Nothing makes social distancing better than a furry friend to keep you company and a cold beer in hand.
If there's anything that's going to make this self-isolation phase a bit better, it's a furry companion to cuddle with and some ice-cold beer. What's even better is that the beer can actually be free! Yes, you heard us right. You can actually get enough beer for three months and all of them are on the house. Allow us to tell you how.
Busch beer is offering a free 3-month supply of beer to adopt foster dogs, reports Insider. The beer company is looking to further increase the number of potential pet owners who are willing to adopt and not shop, and happily welcome a new pup into their homes during the Coronavirus pandemic. So from now until April 22, the beer brand is going to dish out 90 days of beer supply if you adopt or foster a dog in need through Midwest Animal Rescue & Services (MARS).
Busch Is Giving People A 3-Month Supply Of Beer If They Adopt A Dog https://t.co/YmQULkLK16— Þófaför: I follow back anipals! (@thofafor) March 28, 2020
The company has brought about this wonderful initiative as animal shelters and rescue centers around the country had to close down their premises due to the outbreak of the COVID-19 virus. Busch is also donating $25,000 to MARS to help find animals loving homes across the country. This is really great of them; we mustn't forget about our loving animal friends during this crisis who still need our help and care.
“During these uncertain and lonelier times, people need an escape: cue the cute puppy memes and photos,” said a spokesperson for Busch in a statement. “But as much as we need those cute puppy pics to help get us through social distancing, it’s actually them who need us.” The spokesperson added: “Social distancing is better with a furry friend by your side and a cold beer in your hand.”
Now that more people have been self-quarantining themselves at home due to the novel Coronavirus outbreak, this is a great opportunity for interested individuals to foster a pet during this isolation phase. The CDC has stated that there is not enough evidence to suggest that animals, including pets, livestock, or wildlife, might be prone to COVID-19 infection at this point in time. However, that being said, it's always a good idea to practice healthy habits around pets and other animals, as there are other germs that can make people sick.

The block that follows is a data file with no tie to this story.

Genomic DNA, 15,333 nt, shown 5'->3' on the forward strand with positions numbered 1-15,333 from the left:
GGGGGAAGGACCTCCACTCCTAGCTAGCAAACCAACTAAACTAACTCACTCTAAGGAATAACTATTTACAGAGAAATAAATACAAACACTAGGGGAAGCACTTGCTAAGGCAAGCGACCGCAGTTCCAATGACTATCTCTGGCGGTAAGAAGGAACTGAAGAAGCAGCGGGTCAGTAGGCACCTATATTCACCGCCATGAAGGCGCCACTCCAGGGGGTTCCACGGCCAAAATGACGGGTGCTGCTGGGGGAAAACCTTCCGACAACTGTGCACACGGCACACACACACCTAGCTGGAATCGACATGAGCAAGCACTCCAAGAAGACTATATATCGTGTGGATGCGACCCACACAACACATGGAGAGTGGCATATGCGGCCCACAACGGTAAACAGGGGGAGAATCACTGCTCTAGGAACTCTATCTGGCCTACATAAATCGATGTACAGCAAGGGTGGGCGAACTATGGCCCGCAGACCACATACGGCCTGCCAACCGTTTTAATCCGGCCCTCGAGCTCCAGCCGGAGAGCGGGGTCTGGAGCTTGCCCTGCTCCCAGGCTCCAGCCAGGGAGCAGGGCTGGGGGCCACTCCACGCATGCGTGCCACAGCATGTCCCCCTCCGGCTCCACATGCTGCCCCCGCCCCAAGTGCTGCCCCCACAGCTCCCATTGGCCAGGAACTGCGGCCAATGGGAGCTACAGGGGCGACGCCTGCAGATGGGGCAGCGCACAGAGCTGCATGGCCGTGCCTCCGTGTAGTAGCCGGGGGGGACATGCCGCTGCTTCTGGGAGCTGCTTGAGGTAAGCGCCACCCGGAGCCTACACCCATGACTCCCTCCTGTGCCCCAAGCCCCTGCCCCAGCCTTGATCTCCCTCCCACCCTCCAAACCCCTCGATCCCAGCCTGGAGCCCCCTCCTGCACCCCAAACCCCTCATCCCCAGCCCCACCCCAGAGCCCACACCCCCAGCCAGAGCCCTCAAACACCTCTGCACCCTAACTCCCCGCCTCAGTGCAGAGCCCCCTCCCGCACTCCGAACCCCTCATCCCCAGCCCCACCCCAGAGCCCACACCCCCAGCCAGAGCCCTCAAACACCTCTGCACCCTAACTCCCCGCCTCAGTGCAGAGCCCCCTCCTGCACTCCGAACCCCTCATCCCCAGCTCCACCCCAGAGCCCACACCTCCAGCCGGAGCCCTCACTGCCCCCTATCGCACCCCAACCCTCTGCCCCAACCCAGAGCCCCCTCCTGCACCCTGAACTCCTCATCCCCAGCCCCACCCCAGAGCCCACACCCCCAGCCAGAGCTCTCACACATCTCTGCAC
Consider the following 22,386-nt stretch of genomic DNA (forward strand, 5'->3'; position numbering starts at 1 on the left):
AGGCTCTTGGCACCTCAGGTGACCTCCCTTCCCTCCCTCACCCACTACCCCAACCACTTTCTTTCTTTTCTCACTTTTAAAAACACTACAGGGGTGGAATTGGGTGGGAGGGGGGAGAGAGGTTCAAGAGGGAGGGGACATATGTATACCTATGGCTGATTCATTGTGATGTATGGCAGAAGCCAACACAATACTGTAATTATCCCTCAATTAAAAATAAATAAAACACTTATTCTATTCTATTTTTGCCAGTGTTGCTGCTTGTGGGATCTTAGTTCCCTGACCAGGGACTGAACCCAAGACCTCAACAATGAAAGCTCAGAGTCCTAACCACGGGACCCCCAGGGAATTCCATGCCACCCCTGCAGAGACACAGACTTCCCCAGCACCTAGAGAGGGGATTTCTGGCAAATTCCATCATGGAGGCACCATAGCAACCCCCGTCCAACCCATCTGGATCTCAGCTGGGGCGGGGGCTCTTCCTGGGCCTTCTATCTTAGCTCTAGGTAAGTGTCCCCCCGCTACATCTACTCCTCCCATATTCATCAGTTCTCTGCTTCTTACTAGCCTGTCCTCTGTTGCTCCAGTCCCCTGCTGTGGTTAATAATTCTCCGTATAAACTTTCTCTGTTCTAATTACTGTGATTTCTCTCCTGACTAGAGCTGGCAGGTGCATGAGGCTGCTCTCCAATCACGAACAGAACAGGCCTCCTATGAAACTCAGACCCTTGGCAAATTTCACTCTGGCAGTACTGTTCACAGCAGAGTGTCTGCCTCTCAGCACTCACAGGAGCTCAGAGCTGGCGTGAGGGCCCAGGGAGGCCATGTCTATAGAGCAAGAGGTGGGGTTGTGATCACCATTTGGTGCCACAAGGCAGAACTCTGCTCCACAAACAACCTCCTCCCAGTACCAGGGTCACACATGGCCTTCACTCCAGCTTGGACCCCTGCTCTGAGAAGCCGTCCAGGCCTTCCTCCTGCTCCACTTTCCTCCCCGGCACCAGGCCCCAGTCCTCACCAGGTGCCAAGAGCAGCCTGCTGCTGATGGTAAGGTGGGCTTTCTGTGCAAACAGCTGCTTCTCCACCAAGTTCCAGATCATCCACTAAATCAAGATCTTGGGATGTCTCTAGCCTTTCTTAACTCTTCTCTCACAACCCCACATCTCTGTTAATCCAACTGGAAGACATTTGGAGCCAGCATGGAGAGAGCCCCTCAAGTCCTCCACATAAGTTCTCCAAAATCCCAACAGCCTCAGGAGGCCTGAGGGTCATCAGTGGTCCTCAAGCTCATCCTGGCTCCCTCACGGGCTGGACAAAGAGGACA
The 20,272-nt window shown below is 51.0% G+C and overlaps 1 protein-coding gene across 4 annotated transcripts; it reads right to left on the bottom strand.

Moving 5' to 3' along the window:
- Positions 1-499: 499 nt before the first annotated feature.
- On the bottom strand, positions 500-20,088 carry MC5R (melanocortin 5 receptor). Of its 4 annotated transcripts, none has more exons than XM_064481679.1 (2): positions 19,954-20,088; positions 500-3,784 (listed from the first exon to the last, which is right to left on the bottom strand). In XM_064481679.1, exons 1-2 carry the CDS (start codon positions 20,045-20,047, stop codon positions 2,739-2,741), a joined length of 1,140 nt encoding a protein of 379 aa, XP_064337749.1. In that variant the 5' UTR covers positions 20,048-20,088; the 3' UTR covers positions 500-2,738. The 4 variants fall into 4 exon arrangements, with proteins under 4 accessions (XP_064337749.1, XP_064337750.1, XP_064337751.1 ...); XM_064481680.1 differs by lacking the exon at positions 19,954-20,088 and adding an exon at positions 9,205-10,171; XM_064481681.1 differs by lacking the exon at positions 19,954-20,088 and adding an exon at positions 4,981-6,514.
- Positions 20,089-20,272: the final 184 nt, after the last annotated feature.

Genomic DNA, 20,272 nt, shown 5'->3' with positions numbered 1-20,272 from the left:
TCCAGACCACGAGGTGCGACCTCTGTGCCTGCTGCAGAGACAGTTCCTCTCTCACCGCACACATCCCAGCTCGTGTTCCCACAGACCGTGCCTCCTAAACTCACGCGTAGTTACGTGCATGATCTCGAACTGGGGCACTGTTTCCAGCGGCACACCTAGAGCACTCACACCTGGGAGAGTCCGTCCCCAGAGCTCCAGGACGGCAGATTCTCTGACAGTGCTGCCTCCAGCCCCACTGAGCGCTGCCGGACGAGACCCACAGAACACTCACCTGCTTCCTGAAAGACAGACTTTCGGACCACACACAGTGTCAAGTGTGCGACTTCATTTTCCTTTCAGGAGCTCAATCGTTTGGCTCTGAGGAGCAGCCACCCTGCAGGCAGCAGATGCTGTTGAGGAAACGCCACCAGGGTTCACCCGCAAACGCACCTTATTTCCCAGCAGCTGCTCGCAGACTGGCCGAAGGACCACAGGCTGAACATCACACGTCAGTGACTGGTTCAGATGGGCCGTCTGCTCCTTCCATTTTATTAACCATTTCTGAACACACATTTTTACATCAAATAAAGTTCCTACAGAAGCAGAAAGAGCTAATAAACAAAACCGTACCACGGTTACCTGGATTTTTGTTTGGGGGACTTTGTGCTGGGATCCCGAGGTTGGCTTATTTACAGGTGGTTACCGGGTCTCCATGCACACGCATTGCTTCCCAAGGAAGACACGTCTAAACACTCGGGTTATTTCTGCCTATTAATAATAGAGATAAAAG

“Fostering feels good — to be able to do something that’s positive,” a family in San Francisco told People recently after taking in three terrier-mix puppies. “We know there are people who are sick and out of work. But you can’t go out and help, you can’t do much about it directly. It feels good to actually do something. Plus, the puppies are really cute.”.
Busch Offers 3 Months of Free Beer to Anyone Who Fosters a Dog During the Coronavirus Pandemic https://t.co/Lx6d2poIgV— People (@people) March 27, 2020
Animal shelters have come up with unique ways to help their animals in need. In California, we are seeing drive-thru pet fostering services. The idea and subsequent implementation were so well-received that one organizer said that they were floored by the overwhelming response. The director of Kern County Animal Services, Nick Cullen, said, "We rely on the public to adopt. When we don't have that avenue we're left with no option to get animals out of the shelter. It's not healthy to have an animal sit in a cage for 30 days."
1. A California shelter “put out a call on social media for emergency foster homes and announced a drive-thru pickup event on Tuesday. The response was incredible… By the end of Wednesday, 88 pets had been put in temporary homes”: https://t.co/Jj58QEYJ3x.— Nathan Winograd (@nwinograd) March 20, 2020
Disclaimer: Information about COVID-19 is swiftly changing, and McGill Media is committed to providing the most recent and verified updates in our articles and reportage. However, considering the frequency in developments, some of the information/data in this article may have changed since the time of publication. Therefore, we encourage you to also regularly check online resources from local public health departments, the Centers for Disease Control, and the World Health Organization.